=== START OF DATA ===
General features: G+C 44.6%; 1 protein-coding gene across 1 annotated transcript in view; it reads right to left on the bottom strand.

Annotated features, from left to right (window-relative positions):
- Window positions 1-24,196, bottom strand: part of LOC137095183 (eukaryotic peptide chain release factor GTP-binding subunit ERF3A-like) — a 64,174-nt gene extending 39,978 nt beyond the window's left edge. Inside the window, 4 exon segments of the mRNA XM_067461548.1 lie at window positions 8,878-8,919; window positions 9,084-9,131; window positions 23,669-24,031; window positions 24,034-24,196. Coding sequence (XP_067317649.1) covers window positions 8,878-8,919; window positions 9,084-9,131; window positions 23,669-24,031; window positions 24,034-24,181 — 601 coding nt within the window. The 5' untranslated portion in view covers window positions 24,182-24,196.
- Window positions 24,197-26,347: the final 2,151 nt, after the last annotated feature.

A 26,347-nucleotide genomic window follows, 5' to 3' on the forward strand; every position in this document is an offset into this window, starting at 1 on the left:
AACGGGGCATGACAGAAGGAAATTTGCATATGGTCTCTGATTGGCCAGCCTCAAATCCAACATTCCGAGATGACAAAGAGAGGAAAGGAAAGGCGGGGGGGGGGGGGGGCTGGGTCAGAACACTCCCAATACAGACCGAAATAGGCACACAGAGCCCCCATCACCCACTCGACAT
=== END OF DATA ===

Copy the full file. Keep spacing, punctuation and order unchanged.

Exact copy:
General features: G+C 44.6%; 1 protein-coding gene across 1 annotated transcript in view; it reads right to left on the bottom strand.

Annotated features, from left to right (window-relative positions):
- Window positions 1-24,196, bottom strand: part of LOC137095183 (eukaryotic peptide chain release factor GTP-binding subunit ERF3A-like) — a 64,174-nt gene extending 39,978 nt beyond the window's left edge. Inside the window, 4 exon segments of the mRNA XM_067461548.1 lie at window positions 8,878-8,919; window positions 9,084-9,131; window positions 23,669-24,031; window positions 24,034-24,196. Coding sequence (XP_067317649.1) covers window positions 8,878-8,919; window positions 9,084-9,131; window positions 23,669-24,031; window positions 24,034-24,181 — 601 coding nt within the window. The 5' untranslated portion in view covers window positions 24,182-24,196.
- Window positions 24,197-26,347: the final 2,151 nt, after the last annotated feature.

A 26,347-nucleotide genomic window follows, 5' to 3' on the forward strand; every position in this document is an offset into this window, starting at 1 on the left:
AACGGGGCATGACAGAAGGAAATTTGCATATGGTCTCTGATTGGCCAGCCTCAAATCCAACATTCCGAGATGACAAAGAGAGGAAAGGAAAGGCGGGGGGGGGGGGGGGCTGGGTCAGAACACTCCCAATACAGACCGAAATAGGCACACAGAGCCCCCATCACCCACTCGACAT